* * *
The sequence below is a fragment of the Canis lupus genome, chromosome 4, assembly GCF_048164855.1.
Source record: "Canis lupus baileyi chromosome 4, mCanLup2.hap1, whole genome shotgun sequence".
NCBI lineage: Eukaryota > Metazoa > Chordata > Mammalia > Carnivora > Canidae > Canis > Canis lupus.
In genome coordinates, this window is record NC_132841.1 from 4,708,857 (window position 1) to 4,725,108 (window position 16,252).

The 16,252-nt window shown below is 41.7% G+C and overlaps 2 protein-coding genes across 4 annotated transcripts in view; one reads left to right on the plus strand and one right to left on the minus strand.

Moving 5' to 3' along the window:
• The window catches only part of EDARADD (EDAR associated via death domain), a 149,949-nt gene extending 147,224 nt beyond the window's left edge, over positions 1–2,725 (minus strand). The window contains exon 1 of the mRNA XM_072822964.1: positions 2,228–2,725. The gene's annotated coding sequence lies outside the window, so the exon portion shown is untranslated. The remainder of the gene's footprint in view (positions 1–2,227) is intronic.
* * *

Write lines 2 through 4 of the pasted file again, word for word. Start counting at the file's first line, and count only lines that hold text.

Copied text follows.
Source record: "Canis lupus baileyi chromosome 4, mCanLup2.hap1, whole genome shotgun sequence".
NCBI lineage: Eukaryota > Metazoa > Chordata > Mammalia > Carnivora > Canidae > Canis > Canis lupus.
In genome coordinates, this window is record NC_132841.1 from 4,708,857 (window position 1) to 4,725,108 (window position 16,252).